HARLINGEN — Such a bittersweet moment.
Tasha Kneis, who has served as Harlingen High School’s speech, drama and debate teacher for three years, was gathering boxes of personal items. Rows of red-upholstered chairs ascended toward the back wall, reflective of the dynamic energy that had been created here.
Kneis, 30, says she’s enjoyed her time here. However, she’s accepted an offer from the Tuloso-Midway Independent School District to create a new speech, drama and debate team.
“I am a little nervous,” she said. “I love the challenge.”
While the trepidation is understandable, she’s already run the course once. Kneis actually began teaching in the Harlingen school district six years ago, starting out as an assistant to Lee Ann Ince at Harlingen High School South. After three years, the district asked her to begin a speech, drama and debate program at HHS where she’d graduated in 2004.
“They really wanted to start a program for the kids at Harlingen High School,” she said. “At first it was overwhelming. It was a lot to take on by myself.”
She began the year with two students in a speech, drama and debate class. She didn’t waste any time creating a team for competitions, and students soon began arriving in droves.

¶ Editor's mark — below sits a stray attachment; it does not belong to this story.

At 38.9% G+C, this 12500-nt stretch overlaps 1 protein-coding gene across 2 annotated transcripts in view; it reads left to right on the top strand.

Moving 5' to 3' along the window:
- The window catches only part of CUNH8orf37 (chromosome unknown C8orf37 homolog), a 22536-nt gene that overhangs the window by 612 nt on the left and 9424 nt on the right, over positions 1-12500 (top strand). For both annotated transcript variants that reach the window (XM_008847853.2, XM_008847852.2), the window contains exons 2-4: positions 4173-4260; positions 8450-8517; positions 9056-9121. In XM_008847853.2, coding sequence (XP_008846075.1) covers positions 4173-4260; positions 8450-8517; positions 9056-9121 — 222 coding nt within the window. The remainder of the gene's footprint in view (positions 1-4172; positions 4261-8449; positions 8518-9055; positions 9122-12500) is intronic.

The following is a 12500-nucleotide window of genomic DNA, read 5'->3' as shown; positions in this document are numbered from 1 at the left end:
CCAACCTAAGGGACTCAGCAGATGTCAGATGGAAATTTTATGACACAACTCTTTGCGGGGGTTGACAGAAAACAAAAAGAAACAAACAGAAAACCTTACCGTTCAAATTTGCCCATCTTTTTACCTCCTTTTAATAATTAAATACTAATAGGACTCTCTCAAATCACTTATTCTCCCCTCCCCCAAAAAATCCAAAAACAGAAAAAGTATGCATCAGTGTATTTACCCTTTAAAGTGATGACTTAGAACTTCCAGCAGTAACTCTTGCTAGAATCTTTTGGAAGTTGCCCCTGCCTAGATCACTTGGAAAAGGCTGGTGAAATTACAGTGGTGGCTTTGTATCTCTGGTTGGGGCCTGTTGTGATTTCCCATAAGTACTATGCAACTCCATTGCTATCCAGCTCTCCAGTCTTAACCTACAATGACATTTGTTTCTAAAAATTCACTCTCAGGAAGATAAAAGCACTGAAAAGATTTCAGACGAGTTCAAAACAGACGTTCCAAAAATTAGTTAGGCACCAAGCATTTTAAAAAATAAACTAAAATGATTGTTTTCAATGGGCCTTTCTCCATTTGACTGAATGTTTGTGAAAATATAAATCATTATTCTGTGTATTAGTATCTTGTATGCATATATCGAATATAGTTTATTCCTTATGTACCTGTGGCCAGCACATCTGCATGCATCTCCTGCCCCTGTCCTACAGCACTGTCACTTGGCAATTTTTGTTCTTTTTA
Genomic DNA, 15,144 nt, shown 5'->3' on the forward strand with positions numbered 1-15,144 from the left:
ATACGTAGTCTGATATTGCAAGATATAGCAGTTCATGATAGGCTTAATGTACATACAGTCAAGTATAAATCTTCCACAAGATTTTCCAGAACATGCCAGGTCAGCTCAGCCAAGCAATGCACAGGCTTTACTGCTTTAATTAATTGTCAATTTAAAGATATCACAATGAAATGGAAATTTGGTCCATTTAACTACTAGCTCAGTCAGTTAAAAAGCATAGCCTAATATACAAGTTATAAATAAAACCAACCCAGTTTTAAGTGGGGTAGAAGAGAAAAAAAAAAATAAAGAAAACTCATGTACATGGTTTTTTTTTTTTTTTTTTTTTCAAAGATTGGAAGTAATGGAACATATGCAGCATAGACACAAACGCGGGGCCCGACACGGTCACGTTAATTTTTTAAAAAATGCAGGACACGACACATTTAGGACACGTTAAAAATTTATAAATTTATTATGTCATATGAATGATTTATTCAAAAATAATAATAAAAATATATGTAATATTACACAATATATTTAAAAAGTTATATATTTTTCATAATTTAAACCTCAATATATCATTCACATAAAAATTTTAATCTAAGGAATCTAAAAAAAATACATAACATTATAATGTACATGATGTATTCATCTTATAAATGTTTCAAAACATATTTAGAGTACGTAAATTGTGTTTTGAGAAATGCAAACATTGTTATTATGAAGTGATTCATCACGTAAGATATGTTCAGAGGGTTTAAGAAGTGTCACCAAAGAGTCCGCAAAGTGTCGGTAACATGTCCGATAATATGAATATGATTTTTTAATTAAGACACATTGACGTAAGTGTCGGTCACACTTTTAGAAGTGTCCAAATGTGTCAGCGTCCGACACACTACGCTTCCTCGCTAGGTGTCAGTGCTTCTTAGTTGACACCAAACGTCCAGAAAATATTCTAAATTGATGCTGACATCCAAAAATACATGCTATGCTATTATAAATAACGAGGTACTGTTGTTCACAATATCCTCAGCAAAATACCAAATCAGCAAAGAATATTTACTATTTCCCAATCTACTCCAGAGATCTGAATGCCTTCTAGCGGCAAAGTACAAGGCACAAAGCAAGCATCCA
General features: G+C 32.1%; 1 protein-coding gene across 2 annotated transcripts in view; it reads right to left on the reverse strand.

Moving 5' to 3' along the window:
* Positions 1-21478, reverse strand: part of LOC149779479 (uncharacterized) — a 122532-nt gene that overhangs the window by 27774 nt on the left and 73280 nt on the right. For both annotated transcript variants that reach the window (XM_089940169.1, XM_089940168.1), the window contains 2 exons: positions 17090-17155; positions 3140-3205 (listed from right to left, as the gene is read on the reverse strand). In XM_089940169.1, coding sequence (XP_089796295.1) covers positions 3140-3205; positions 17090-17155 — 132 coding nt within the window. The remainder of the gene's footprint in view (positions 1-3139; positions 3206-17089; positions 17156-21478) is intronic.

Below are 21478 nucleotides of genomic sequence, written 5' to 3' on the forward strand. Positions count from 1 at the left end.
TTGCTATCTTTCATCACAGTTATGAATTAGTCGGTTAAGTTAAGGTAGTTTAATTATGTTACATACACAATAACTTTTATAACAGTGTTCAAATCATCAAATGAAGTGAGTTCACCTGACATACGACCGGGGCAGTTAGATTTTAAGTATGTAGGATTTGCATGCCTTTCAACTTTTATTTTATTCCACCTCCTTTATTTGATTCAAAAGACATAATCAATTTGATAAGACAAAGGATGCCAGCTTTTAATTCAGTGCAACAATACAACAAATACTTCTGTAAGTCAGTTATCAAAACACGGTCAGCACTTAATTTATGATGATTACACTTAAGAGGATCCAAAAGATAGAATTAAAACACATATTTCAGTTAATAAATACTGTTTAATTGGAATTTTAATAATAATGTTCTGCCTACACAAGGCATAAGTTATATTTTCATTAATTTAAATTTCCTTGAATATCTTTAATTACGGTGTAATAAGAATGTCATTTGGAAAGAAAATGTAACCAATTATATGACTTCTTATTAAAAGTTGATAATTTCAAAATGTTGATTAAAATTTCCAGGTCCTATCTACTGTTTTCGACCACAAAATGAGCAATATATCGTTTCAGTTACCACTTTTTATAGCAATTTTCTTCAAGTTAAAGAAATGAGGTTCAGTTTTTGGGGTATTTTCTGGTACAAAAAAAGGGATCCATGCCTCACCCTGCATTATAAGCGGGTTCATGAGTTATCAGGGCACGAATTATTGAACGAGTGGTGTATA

“They were hungry for a program like this,” Kneis said.
Soon, she was taking students to competitions where they were earning trophies. UIL competitions, the Texas Forensics League and the Harvard Individual Meet set the stage for them to present their talents. They excelled in such events as Lincoln-Douglas Debate, Congressional Debate and Cross Examination.
She looked at the glistening trophies some groups had won while competing in the Texas Forensics League.
“Some kids just like the trophy,” she said. “I started this team because I wanted to produce leaders.”
Curiously, students who cared only about winning a trophy were not very successful, she said. Those who were truly interested in learning to present themselves before a large group of people performed very well.
The skills learned in speech, drama and debate have a direct application to the professional world.
“Leaders learn to use their voice,” she said.
When students first entered her class, the first order of business was to determine their strengths and weaknesses, then the students would begin building on that.
Kneis raved on so many of her students who entered her class shy and apprehensive about speaking up. Soon, they were taking on the world at event after event.
The skills of speech, drama and debate can take people far. She believes her activities in that program at Texas State University gave her the courage to graduate.
Perhaps it is those skills that have empowered her to pursue her master’s degree and also start yet another program in another school district.